This article was originally published in The Dundee Courier on Saturday 19 August 2017.
CHEAP CHEAP CHEAP: Monday to Friday, Channel 4
QUACKS: Tuesday, BBC Two
Noel Edmonds is a phenomenon.
A modern-day sage, seer and alternative thinker, he’s the most misunderstood multimillionaire maverick genius since Howard Hughes.
He’s also a frustrated comedian trapped in the body of a leonine entrepreneur, never happier than when he’s prowling around a daft fantasy world that’s broadcast on television for the delight of several. Crinkly Bottom was Noel’s Shangri-La, his safe retreat from a cruel, uncaring society.
Alas, CHEAP CHEAP CHEAP, a semi-scripted comedy quiz show in which our host plays the owner of a bonkers department store, fails to scale the dizzying heights of that Blobby-bothered wonderland.
“It is a very, very simple game,” explains Noel. He’s not wrong, although it is at least a slight step up from his previous vehicle/cult recruitment process Deal or No Deal, which had no rules whatsoever.
Noel presents the contestants with a variety of actual products – it’s okay, Channel 4 are allowed to advertise – and they have to guess which of them retails at the cheapest price. The more correct guesses they make, the more money they win. The grand prize is £25,000. But if they get just one wrong, they lose everything. And that’s it.
Or rather, it would be were it not for the presence of a bunch of jobbing actors playing Noel’s wacky staff. Without them the show would last ten minutes. Not even Noel, who did an undeniably stellar job of milking tension from thin air in Deal or No Deal, could keep this flimsy conceit going on his own.
These characters, these refugees from a bad children’s show, allow Noel to do his patented “What’s going on? This is crazy!” hapless straight-man act whenever they interrupt him. Which is often.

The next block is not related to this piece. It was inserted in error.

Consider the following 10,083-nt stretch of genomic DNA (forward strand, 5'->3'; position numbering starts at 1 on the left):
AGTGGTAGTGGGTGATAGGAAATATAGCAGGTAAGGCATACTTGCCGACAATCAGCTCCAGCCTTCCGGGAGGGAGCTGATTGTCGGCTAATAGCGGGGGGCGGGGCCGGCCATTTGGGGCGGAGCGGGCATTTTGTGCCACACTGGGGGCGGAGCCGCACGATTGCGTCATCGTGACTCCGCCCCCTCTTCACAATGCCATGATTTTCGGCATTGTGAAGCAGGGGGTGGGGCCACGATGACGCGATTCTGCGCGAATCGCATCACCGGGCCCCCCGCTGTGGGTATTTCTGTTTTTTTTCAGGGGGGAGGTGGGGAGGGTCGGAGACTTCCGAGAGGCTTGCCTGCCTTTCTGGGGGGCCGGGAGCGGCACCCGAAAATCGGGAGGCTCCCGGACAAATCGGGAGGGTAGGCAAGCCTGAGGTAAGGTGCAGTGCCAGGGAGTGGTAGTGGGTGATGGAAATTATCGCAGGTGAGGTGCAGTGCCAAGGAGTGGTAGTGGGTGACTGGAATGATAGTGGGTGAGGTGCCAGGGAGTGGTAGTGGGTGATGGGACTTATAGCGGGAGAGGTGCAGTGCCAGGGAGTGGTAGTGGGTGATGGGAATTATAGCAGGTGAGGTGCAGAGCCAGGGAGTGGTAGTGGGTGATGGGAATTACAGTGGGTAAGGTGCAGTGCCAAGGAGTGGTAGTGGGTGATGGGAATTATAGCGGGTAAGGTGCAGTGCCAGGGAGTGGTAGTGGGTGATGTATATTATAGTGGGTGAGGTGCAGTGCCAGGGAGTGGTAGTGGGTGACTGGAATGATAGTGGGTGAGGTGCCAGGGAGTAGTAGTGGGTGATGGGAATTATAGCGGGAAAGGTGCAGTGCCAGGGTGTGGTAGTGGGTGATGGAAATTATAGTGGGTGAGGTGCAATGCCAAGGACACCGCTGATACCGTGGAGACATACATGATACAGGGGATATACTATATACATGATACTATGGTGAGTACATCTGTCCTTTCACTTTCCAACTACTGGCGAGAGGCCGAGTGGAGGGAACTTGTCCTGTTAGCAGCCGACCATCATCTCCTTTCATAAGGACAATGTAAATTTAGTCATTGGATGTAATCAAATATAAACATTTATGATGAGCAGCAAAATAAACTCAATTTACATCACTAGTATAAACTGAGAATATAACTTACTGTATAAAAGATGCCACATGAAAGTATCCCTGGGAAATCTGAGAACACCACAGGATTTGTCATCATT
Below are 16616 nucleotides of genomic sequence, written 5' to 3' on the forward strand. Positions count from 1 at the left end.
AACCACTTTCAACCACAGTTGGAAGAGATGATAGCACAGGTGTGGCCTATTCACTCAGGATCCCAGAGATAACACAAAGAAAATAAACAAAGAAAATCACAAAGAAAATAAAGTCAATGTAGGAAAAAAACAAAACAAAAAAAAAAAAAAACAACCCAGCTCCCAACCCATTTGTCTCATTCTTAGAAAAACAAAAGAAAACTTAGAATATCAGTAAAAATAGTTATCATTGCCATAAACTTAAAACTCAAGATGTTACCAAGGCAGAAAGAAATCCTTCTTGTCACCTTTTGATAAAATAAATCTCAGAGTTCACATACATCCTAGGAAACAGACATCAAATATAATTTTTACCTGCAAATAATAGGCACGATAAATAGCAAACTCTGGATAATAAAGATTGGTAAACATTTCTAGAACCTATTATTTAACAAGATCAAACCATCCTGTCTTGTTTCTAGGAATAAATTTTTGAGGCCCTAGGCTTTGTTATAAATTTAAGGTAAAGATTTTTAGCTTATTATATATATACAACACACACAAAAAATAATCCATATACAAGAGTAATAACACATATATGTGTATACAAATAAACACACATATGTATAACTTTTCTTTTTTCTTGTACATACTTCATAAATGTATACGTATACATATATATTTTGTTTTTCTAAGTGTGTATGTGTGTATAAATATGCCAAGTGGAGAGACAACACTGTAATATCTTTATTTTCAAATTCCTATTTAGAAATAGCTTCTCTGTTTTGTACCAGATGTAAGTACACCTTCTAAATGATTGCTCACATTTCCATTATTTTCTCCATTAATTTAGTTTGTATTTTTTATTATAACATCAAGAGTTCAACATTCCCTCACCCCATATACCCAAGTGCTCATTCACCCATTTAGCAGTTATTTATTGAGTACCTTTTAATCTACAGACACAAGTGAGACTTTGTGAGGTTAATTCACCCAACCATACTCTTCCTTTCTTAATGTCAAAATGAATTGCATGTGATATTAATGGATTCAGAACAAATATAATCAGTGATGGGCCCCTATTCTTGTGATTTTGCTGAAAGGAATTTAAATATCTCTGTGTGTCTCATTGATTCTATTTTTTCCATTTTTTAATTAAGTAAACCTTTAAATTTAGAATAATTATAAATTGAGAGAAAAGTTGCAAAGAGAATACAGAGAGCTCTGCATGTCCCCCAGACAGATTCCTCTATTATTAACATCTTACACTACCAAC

He also does a lot of fake giggling at risqué gags, another one of his key talents.
It’s all very knowing, of course. No one, not even Noel, thinks this is a clever high-concept game show. It’s just a bit of self-consciously stupid fun.
Except it’s not. It’s neither funny nor involving, and doesn’t even succeed – as we’d all hoped – as a bewildering orgy of must-see Edmonds madness. It’s just boring.
The lack of studio audience gives it a dead-air atmosphere that no amount of desperate Noel corpsing can cover up. It drags on forever.
If Noel Edmonds want to host a bad quiz show in a pretend shop, he’s more than welcome to do so. But did he really need to film it? He doesn’t need the money, he could’ve staged this in the privacy of his own enormous home.
Then everybody would be happy. Then we’d all be winners, cosmically ordered for all eternity. Isn’t that what you want, Noel?
It’s a scene familiar from so many dark 19th century period dramas: a dashing surgeon performs a grisly yet pioneering operation before an astonished audience of scientific minds and gasping women. QUACKS, a new historical sitcom starring Rory Kinnear and written by James Wood of Rev renown, takes that scene and runs with it.
It’s broader and sillier than the understated Rev, but similarly witty. Wood has fun mocking the violence, ugliness, prejudice, propriety and repression of Victorian society, but never in a sneering way. The tone is rather jolly.
It also looks like an actual BBC period drama, albeit one in which a surgeon accidentally amputates a patient’s testicles and an arrogant doctor refuses to examine anyone.
It’s the best new British comedy of the year so far.